From hard conversations, practical strategies were developed to enable church groups to counteract homophobia within and beyond the churches. This included the development of theological perspectives, the use of appropriate language, tools to facilitate direct engagement between the LGBTI people and church leaders about the lived experience of LGBTI people, and the use of liturgy and the arts.

Get a summary report of the convening by clicking here, with videos that capture some of the rich discussions at the historic meeting. It was oversubscribed.

Irreversible Advances in African LGBTI Pride africa-icon
Faces and Phases – Portraits from Zanele Muholi’s Isibonelo / Evidence exhibition at the Brooklyn Museum, 2015. Picture courtesy of Newsweek.
The inaugural Eudy Simelane Lecture was given by Justice Edwin Cameron, a judge of the Constitutional Court of South Africa in Pietermaritzburg in April 2016, along with Eudy’s friend and fellow activist, Steve Letsike, and the Simelane family.

The message from everyone who spoke was that, while especially black lesbian women are extremely vulnerable as a result of many factors including economic deprivation, irreversible progress on human rights of LGBTI people is being made in several parts of the Africa.

Eudy Simelane, the South African national football star whose life was taken because she was lesbian, was remembered through a short documentary about her life and tragic death that the Other Foundation produced for the event, in which her parents, brother, and friends remember her. You can also watch Justice Cameron’s address by clicking here. 

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Where the Money Goes africa-icon
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Is homosexuality or homophobia un-Christian?
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Click on the image above to watch a brief video of Archbishop Desmond Tutu saying what he thinks about whether homosexuality or homophobia is un-Christian. He answers this question in reference to the work of the Thohoyandou Victim Empowerment Programme (TVEP). With a grant of R150,000 from the Other Foundation, TVEP has started working with LGBTI groups in the north of South Africa’s Limpopo province to engage religious, traditional, and other community leaders in social dialogue to overcome homophobia. TVEP does this through community workshops, radio shows, and providing psycho-social support services.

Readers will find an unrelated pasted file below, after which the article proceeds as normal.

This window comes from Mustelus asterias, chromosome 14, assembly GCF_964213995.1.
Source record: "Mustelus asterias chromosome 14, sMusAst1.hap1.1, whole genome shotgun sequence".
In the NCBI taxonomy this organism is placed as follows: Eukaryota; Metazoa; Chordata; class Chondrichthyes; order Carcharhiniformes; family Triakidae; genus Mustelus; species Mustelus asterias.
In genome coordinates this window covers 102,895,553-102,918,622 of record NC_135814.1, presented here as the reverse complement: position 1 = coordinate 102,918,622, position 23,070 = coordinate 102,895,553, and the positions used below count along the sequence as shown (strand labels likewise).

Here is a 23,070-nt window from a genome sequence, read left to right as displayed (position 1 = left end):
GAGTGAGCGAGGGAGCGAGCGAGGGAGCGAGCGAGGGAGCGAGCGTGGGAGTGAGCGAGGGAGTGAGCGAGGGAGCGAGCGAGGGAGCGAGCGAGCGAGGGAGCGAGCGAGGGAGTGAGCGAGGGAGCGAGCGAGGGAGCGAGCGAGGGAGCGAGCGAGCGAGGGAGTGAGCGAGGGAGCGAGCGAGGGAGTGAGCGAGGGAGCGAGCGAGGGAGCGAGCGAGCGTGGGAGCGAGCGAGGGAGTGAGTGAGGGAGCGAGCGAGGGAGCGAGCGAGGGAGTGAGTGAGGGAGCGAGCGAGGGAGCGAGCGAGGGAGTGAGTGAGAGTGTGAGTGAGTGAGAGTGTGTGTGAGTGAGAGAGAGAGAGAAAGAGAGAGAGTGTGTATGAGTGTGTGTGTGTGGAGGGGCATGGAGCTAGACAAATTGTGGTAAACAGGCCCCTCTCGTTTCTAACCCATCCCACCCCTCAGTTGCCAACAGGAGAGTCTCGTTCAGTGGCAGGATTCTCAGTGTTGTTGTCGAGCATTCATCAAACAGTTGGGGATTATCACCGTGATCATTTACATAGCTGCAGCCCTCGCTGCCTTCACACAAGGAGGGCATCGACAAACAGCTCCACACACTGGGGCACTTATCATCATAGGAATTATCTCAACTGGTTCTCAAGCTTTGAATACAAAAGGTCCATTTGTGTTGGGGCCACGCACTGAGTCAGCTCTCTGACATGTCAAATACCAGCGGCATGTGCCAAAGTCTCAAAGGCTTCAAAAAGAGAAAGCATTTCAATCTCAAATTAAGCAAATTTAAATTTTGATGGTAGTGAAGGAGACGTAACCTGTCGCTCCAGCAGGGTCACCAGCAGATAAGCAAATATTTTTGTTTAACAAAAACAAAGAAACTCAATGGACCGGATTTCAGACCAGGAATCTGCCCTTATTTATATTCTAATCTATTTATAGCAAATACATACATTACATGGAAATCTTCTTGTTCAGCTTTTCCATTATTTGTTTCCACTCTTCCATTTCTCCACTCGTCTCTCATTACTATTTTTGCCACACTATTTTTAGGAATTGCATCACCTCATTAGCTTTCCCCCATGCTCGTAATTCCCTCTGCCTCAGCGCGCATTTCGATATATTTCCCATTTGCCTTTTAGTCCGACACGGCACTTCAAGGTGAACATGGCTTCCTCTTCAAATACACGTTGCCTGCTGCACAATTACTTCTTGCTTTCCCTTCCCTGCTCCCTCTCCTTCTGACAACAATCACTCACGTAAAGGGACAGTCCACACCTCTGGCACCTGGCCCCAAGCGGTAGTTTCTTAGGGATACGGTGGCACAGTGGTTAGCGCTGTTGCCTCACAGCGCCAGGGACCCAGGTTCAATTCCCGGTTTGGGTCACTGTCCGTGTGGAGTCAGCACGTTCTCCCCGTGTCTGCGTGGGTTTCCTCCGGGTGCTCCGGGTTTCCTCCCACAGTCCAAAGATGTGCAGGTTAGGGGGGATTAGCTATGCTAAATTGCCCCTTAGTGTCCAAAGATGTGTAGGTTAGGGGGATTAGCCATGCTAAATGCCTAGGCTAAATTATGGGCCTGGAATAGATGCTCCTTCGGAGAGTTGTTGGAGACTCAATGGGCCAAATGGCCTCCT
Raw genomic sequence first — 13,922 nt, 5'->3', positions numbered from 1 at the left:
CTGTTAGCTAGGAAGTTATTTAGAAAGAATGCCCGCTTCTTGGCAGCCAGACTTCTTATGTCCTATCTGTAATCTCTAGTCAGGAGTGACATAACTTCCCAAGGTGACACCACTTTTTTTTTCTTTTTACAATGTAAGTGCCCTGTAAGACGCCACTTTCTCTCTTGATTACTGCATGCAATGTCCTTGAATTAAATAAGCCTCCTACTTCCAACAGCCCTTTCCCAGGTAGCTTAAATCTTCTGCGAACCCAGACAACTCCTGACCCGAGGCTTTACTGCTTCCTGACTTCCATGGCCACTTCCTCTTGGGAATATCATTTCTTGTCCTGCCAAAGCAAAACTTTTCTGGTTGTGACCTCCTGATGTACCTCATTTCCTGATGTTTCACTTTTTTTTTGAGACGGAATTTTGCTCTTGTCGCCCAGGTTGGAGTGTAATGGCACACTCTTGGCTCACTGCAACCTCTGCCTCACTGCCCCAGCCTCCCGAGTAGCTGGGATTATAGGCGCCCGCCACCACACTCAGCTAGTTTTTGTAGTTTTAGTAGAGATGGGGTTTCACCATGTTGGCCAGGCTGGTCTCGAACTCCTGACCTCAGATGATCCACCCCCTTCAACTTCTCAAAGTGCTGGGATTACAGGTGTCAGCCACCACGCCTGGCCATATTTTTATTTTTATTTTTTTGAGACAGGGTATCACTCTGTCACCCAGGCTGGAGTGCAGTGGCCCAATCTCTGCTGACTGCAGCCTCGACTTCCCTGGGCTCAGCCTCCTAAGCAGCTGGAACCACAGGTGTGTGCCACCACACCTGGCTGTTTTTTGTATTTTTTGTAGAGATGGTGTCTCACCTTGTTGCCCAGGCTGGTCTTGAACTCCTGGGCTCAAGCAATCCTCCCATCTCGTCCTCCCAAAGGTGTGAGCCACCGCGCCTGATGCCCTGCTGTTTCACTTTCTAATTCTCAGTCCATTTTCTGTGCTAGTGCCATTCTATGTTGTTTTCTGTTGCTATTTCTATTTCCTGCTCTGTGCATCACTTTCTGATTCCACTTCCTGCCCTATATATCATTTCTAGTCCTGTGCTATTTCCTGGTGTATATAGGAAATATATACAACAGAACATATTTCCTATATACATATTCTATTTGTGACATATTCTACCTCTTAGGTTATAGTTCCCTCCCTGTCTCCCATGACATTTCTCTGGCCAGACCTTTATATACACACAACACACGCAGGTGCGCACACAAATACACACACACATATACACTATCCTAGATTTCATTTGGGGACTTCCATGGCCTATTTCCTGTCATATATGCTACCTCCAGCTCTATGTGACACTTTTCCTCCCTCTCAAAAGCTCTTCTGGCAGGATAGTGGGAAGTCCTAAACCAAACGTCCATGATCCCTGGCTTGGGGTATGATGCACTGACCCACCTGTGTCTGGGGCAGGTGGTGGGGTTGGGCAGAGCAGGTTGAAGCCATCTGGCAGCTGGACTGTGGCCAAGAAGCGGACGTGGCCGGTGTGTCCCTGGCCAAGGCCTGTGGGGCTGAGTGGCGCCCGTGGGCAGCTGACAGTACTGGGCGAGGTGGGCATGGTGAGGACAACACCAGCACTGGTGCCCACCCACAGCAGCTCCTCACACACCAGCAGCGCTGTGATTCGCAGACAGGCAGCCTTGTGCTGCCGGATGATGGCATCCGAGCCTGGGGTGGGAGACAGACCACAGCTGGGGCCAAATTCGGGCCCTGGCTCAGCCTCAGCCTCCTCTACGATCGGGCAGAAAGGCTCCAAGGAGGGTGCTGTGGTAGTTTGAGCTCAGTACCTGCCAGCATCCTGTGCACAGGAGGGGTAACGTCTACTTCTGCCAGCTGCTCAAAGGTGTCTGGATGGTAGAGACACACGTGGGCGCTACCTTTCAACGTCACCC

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Enabling parents to speak out
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Parents, Families and Friends of South African Queers (PFSAQ) and the South African LGBTI Parents’ Forum, are two groups working with families of LGBTI people, to sensitize and mobilize them to become powerful public advocates against homophobic discrimination.

Working out of Gauteng and Mpumalanga respectively, initiatives directed at families and friends enable them to become more accepting, supportive, and socially affirming of their LGBTI family members.

quote-left Both LGBTI persons and their family members need
each other's support to create a changed situation.
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Both groups have learnt that it is equally important to work both with the LGBTI person and their family members to enable an empowering and protective approach by the family, because, often, both struggle to understand how much they need each other’s support to create a changed situation. The parents of Eudy Simelane (pictured above), for example have been active public advocates for LGBTI equality and social acceptance.

The Other Foundation was happy to support the launch event of PFSAQ with R20,000. R50,000 has also been given to the South African LGBTI Parents Forum to help it achieve its vision. And we are very happy to have supported the Ujamaa Centre at the University of KwaZulu-Natal with a grant of R131,000 to work with the parents of Eudy Simelane to establish the Eudy Simelane Lecture and run a series of related dialogues.

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Our Trustees africa-icon
Miguel de Brito

Miguel de Brito

Trustee